Williamson stands just outside Silver Bluff High School, gazing out at a football field that's dubbed the "Dawg Pound." It's where his football career began, where college scouts flocked and 10,000 fans used to ring the field six deep to cheer for him and the Bulldogs during their 30-game winning streak.


Yes, football was Williamson's ticket to a richer life. But his ability to catch a ball and run a 4.34 40-yard dash aren't the only reasons for his good fortune.


Luck -- or divine intervention, as Williamson says -- not only kept him from burning to death, but it also might have kept him out of jail, he said.


"I did some things I shouldn't have," Williamson said.


Like the time he broke into that bookstore. Or the time that woman chased him through the woods because he was throwing rocks at cars on the highway. Or all those times he would beat up other kids, roaming the streets at night, practically asking for trouble.


"I could be with my cousin Curtis [Green] right now," said Williamson, shaking his head. "Curtis did a bunch of stupid stuff, and they locked him up down here somewhere."


Williamson pauses long enough to thank -- once again -- his godfather, a kindhearted Aiken County churchgoer named Doug Bates.


It was Bates, after all, who offered Troy, no strings attached, the same fork in the road that Roy ignored shortly before his death. Troy accepted the helping hand, and the two became as close as a father and son.


"Where would I be today without Doug?" Williamson asks. "It wouldn't be good. He's my divine intervention."


Losing Roy


Williamson receives hugs and handshakes around every corner of Silver Bluff's 833-student building. The warmest embrace comes when he greets Bates.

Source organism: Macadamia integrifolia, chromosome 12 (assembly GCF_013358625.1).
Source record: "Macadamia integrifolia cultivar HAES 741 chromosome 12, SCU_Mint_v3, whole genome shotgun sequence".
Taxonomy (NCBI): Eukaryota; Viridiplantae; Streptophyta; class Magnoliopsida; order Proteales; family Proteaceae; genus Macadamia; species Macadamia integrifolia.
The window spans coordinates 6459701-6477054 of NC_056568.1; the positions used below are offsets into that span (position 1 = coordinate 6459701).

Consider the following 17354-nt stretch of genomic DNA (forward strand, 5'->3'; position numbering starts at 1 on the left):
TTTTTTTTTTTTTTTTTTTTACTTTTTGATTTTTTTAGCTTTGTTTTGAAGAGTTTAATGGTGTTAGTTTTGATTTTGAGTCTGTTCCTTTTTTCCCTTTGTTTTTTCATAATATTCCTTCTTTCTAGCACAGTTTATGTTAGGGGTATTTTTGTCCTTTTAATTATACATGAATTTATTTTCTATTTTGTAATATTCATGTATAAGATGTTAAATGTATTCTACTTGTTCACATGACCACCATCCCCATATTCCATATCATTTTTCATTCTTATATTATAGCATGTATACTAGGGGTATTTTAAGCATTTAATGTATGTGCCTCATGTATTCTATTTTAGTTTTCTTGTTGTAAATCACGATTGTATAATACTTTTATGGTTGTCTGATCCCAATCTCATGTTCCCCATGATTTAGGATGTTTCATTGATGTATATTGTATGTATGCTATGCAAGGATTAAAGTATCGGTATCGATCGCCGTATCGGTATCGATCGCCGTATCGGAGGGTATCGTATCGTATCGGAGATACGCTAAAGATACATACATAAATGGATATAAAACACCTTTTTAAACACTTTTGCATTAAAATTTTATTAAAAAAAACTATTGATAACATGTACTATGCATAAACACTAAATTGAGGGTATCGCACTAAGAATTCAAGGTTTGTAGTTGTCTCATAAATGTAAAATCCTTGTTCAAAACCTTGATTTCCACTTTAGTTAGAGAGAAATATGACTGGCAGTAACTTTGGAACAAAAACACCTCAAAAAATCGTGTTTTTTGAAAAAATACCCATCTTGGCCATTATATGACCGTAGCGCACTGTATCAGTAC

Bates, 36, was in his mid-20s when his pastor, Hezekiah Pressley of New Beginning Ministry, asked parishioners to help Shirley with Roy, who already was well down the wrong path.


"I didn't know her, and she didn't know me," Bates said. "I knock on her door and I say, 'My name is Doug Bates and I'm here to speak to Roy.' She says, 'Oh, no. What has he done to you?'"


Shirley welcomed Bates' help. Bates went to work on Roy but, in hindsight, admits he couldn't reach him, because "all I did was say, 'Go to church, go to church, go to church.' "


One night, Roy didn't come home. The following morning, Shirley returned from the store and saw the coroner's car in the driveway. She knew immediately that Roy was dead.


"The two other boys who were with him didn't get hurt," Shirley said. "But Roy broke his neck on the steering wheel. And his brain was just smushed."


Troy was told hours later as he got off the school bus.


"It changed my whole life around," Troy said. "We were close, and then he was gone."


Bates faded from the Williamsons' life.


"I didn't think I had any reason to stay around," Bates said. "The boy I was trying to help died."


But Pressley once again asked his parishioners to help Shirley.


"I just made up my mind that I wasn't going to lose another one," Pressley said. "There was something in Troy that I knew I had to get out. Football just happened to come out in the process."


Bates re-entered the picture. But he left his Bible behind at the start.


"I needed a different approach than I took with Roy," Bates said. "I told Troy, 'I just need some of your free time.' "


The two played basketball together, went to the mall together, just hung out together.


"The best hook of all," Bates said with a laugh, "was I got cable."


Eventually, Williamson and his younger brother Holly started spending nights at the house Bates shared with his mother. The two boys moved in, with Shirley's blessing, before Troy was in high school.


"I think God planned it this way," Shirley said. "Troy had male role models in his life. But before Doug came along, there were no positive male role models around."


Wanting to give back


Williamson swings by Radcliffe Elementary School and makes his way to the kindergarten room. A face lights up on a quiet little boy wearing a shirt that says, "My Brother Is Going To Play in the NFL."